EDUCATION: As far as education is concerned, the opinion differs from community to community. There was neither a clear winner nor a particular choice. The communities, which came in survey, are as follows. Bearys are making great strides in the field of education. Most members of the community use Kannada and English for education. The community has produced a large number of Kannada writers, novelists, and journalists and has served as a bridge between Muslims of Karnataka and Kannada speaking population. Of late, the Beary community has concentrated on education and big business, using the remittances of the Gulf-employed offspring.

Memonís contribution in financing the education institutions is a well-documented fact. The recent example is of Puneís growth as a foremost education center for Muslims as a result of sponsorship by a Memon industrialist. Even the growth of all the Anjuman-e-Islam institutions can be attributed to the Memon support. The Memon Community has established innumerable madrassas, schools, colleges and technical institutes whose benefits are open to all Memons and non-Memons alike.

A Memon philanthropist, Sir Yousuf Ismail established a "NAUTICAL & TECHNICAL INSTITUTE" at Nhasa Island near Bombay in 1910 to train Indian youth in Marine Technology, which was until then a monopoly of the British. This institute was later developed in a Marine College, which was the first and only college of its kind for some decades.

Sir Yousuf Ismail also established Ismail Yousuf College in memory of his great uncle at Bombay in 1930 at the cost of 30 lakhs. This college is counted among the best colleges in India. Mohammad Haji Sabu Siddiq, who died at the young age of 25 years, established the Sabu Siddique Technical High School in Bombay in 1920 which was the first non-government technical high-school of its kind in Bombay Presidency. This high school has now flowered into a big Technical Institute.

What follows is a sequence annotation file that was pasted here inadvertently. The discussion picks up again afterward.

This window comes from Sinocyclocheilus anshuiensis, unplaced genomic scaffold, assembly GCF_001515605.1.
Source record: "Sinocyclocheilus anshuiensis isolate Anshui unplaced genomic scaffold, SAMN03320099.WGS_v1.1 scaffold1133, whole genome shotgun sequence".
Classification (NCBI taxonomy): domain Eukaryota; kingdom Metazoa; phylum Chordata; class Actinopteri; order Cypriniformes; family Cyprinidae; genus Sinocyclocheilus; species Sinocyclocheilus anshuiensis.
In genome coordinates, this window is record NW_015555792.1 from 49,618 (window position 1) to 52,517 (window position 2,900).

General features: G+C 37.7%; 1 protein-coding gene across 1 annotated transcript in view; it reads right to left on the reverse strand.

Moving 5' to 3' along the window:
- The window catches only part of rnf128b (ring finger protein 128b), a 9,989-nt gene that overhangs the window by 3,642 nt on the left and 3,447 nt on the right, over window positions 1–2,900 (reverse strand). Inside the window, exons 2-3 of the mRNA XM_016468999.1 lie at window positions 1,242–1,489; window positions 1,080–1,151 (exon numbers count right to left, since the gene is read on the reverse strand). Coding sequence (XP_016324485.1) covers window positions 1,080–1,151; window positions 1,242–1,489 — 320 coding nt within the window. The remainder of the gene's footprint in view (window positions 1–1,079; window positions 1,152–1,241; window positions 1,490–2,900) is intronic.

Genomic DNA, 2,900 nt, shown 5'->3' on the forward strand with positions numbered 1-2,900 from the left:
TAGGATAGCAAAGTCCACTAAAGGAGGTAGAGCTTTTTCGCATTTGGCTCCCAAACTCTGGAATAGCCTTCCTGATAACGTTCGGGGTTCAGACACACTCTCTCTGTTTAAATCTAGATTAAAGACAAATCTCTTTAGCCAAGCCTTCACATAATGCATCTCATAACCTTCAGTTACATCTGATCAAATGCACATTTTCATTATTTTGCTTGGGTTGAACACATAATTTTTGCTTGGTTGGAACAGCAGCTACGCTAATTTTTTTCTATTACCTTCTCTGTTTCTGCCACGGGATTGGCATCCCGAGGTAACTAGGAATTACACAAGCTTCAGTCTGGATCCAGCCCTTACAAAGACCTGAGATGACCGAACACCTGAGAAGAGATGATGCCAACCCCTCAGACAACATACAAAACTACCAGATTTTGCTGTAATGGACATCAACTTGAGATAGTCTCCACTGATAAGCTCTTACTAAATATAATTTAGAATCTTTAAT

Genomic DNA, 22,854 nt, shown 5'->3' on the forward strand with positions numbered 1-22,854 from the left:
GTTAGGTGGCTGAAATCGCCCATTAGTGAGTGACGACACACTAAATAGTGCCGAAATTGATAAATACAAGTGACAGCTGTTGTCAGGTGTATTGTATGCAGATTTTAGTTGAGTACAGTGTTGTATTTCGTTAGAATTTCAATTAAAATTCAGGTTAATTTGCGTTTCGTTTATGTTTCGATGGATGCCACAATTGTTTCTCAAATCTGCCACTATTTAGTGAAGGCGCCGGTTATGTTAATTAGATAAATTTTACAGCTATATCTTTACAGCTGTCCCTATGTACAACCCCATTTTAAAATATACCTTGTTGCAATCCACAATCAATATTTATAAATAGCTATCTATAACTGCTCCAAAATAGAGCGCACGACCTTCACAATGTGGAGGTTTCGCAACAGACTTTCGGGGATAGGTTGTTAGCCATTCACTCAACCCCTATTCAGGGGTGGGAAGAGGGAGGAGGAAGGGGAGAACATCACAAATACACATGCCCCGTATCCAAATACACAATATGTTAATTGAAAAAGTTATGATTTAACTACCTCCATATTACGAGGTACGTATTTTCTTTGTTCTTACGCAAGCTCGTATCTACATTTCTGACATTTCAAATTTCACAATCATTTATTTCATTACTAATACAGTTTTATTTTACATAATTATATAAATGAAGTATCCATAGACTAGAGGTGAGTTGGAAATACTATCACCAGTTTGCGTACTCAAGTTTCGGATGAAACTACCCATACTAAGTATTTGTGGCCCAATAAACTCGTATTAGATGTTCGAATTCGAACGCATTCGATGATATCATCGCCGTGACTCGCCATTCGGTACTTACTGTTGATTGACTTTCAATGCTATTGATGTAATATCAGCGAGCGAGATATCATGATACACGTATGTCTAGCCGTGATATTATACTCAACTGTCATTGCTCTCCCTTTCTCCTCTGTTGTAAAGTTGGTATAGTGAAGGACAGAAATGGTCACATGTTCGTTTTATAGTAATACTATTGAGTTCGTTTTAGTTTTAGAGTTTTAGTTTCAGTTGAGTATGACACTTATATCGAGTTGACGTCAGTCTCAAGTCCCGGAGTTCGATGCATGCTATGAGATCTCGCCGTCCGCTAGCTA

When it comes to girlsí education, Memons are growing very fast. Since men in the Memon families take over the business at a very early age, its Memon girls, who are getting education. There are families where men look after the business and all the women are graduates and even post-graduates. Ansaris, traditionally a weaving community has taken to education in a big way. If a single community which has exploited the Bachelor in Unani Medicine (BUMS) course, itís the Ansariís. There are pockets in Mumbai, Bhiwandi, and Malegoan or even in Delhi where most of the General Practioner dispensaries belong to Ansaris.

In Kerala, social, educational and service organisations evolved around Muslim religious institutions. A number of social and political organisations formed by Mapilas have enhanced English and modern education among Muslims. They community started several high schools and elementary schools. The overall progress of the Kerala Muslims is aided by Gulf employment, reservations in education and higher rates of literacy achieved through sustained application. Farook College at Calicut in the Malabar region, from its humble beginnings in 1947-48, generated constructive movements of modernity and progress among the Kerala Muslims- it has been called 'the Aligarh of the south.'

In Bhatkal, Anjuman-Hami -e- Muslimeen spearheaded the long drawn battle against illiteracy. A wide range of educational institutions ranging from the kindergarten schools to the professional college have come into being. At last, these efforts have begun to pay dividends. Scores of Navayaths have emerged as engineers and doctors.

(To be continued)

(The writer is a prolific documentary film maker and teaches Journalism & Marketing in Mumbai and can be reached at


News Community Roundup Editorial Readers Comments Men, Mission and Machines Insights Community Series People Investigation Islam & Economy Muslim Perspective Book review The Other View Children's Corner Quran Speaks to You Hadith Our Dialogue Reflection Religion Guide Lines Islamic History Living Islam Islam and Astronomy Archives-Talks Journey To Islam Miscellany Matrimonial Jobs Archives Feedback Subscription Links Calendar Contact Us